2011-04-28 / Local & State

Pa. Museum Displays Civil War-era Medicine

By Daniel Patrick Sheehan
THE (ALLENTOWN) MORNING CALL

BETHLEHEM, Pa. (AP) – Nothing like the sight of a bone saw to cut the romance from your Civil War dreams. After all, the last full measure of devotion takes on a new shade of meaning when you imagine a soldier enduring a battlefield amputation, then dying of infection.

Such was the state of medicine when the Union and Confederacy clashed in the nation’s deadliest conflict. As Bethlehem marks the 150th anniversary of the start of the war, a modest exhibit at the 1810 Goundie House hints at the horrors that awaited the sick and injured of those days.

The exhibit, which runs through January, is tellingly called “Kill or Cure: Medicine in the 19th Century.’’ It centers largely on the apothecary talents of Bethlehem’s Moravians, but includes a few chilling reminders that we are lucky to live now and not then, at least from a medical perspective.

“What’s not well known is that two-thirds of the casualties in the Civil War were not due to combat,’’ said Jeffrey Jahre, chief of the department of medicine and infectious disease specialist at St. Luke’s Hospital & Health Network. “ Twothirds of the mortality was due to disease ... Infection played an enormous role in the war.’’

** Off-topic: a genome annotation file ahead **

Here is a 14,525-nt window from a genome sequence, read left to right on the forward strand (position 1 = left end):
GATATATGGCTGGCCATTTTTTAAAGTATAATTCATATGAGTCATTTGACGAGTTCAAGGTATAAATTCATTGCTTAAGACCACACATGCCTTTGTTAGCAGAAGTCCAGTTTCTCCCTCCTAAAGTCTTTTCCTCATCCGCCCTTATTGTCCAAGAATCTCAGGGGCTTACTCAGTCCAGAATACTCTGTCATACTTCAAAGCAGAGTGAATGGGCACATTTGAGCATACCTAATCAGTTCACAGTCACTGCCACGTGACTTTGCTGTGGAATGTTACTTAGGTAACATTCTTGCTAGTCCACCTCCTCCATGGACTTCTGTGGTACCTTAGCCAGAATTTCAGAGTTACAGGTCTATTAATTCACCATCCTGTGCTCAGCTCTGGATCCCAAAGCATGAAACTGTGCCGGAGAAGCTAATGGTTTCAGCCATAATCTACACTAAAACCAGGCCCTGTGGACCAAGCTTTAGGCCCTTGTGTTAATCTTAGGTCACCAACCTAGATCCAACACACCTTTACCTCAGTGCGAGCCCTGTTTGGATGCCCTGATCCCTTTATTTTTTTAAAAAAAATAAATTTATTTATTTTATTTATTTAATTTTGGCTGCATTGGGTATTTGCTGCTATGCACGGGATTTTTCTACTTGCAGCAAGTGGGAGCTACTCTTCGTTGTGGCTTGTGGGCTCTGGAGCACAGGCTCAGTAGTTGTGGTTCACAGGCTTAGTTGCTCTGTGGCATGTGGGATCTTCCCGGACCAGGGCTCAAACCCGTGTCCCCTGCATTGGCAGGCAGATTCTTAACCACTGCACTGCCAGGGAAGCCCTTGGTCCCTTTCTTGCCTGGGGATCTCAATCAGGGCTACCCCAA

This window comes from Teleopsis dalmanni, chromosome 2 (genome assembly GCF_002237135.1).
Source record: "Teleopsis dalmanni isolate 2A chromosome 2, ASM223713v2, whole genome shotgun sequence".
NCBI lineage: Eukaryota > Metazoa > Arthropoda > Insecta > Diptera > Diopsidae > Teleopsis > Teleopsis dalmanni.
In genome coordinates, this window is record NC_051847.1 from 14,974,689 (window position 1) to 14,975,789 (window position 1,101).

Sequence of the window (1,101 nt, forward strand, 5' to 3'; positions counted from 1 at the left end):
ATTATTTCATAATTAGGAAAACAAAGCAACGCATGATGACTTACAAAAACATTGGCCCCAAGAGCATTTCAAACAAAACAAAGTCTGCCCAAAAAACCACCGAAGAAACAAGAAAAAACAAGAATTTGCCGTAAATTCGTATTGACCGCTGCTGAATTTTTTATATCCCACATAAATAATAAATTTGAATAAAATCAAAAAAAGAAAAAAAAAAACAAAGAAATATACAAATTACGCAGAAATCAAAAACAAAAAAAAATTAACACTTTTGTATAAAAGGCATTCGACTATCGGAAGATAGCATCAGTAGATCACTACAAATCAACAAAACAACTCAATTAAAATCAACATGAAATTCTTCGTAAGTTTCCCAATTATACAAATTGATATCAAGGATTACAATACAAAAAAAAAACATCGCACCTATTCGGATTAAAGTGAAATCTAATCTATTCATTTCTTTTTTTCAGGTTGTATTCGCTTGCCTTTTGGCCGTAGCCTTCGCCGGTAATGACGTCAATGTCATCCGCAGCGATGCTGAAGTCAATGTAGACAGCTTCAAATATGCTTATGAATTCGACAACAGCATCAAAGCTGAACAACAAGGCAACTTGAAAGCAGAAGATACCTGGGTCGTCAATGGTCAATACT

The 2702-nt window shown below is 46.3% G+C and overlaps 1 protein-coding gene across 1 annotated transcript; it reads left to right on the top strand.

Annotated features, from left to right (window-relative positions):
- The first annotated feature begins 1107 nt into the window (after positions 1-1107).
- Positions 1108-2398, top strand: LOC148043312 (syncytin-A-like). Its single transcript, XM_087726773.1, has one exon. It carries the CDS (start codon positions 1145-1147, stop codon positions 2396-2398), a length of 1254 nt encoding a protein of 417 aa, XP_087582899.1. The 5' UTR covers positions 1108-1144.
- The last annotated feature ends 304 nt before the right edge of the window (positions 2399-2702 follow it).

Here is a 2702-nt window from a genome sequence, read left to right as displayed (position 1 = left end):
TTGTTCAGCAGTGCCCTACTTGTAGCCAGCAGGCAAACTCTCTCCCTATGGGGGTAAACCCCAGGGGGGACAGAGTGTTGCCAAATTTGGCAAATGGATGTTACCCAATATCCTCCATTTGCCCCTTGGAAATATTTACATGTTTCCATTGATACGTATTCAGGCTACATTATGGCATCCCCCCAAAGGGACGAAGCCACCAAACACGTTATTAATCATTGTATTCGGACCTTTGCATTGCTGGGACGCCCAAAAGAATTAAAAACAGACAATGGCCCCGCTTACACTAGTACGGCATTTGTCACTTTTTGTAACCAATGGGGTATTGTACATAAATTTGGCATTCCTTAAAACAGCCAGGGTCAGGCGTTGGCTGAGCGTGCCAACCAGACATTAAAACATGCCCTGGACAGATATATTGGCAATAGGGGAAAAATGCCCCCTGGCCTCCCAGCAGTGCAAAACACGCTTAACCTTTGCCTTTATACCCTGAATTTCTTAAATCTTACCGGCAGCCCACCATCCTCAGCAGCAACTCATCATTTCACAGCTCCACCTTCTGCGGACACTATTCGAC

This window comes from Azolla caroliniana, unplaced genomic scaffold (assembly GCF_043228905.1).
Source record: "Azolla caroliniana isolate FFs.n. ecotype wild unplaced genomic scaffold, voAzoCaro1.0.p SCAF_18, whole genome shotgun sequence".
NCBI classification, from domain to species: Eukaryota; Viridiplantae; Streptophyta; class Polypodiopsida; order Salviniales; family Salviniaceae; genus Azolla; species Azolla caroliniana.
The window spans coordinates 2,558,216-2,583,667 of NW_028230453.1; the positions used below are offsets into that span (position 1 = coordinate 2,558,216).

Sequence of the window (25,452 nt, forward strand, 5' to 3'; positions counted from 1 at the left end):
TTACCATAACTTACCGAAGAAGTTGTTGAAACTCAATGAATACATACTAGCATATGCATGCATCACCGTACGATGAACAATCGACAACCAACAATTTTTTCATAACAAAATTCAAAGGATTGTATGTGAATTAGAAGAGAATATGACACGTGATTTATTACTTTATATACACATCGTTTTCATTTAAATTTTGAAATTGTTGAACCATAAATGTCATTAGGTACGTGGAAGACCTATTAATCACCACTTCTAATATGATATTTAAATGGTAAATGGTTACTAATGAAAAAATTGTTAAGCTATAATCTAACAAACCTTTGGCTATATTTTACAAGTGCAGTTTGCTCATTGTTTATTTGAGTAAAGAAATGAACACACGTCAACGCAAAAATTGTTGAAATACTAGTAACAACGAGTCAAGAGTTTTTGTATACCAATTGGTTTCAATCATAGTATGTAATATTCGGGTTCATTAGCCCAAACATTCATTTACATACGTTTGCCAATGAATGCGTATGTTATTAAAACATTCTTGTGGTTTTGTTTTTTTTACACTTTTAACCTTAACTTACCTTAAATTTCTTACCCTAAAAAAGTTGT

Jahre, who frequently lectures on the topic, said germ theory – the idea that disease spreads through microorganisms – was still more than a decade away from development when the war broke out. So it wasn’t uncommon for a battlefield surgeon to clean his scalpel on his boot before moving on to the next patient, or to reuse soiled bandages.

The war also coincided with advances in weaponry. Armies were equipped with more accurate and powerful rifles capable of extraordinary damage to flesh and bone.

“The only real (medical) advance doctors in the Civil War could take advantage of was anesthesia,’’ Jahre said.

Soldiers were also stricken down far from battle, victim to diarrheic illnesses, measles and other conditions exacerbated by poor nutrition and filthy camp conditions.

The war, as wars tend to do, propelled some advances in medical treatment. It led to the development of the triage system – in which casualties are addressed in order of severity – and of ambulance and nursing corps. And even without the germ theory, doctors recognized that disease outbreaks were worse in dirty conditions, so efforts were made to clean camps and improve nutrition.

Within 20 years of the war, the germ theory had been widely accepted. One of the exhibits at the Goundie House is a container of Vapo-Cresolene, a whooping cough remedy from 1880. One side of the box bears a brief explanation of the idea that diseases are generated “by the agency of bacteria and other low forms of life.’’

That nod to science is absent from some of the other remedies. Advertisements for Burdock’s Blood Bitters (‘’Invalid ladies, this is for you’’) and Perry Davis’ Vegetable Pain Killer exude more snake- oil dubiousness than nostalgic charm.

“Some of it was pretty scary stuff,’’ curator Amy Frey said. “Opium was in pretty much everything.’’

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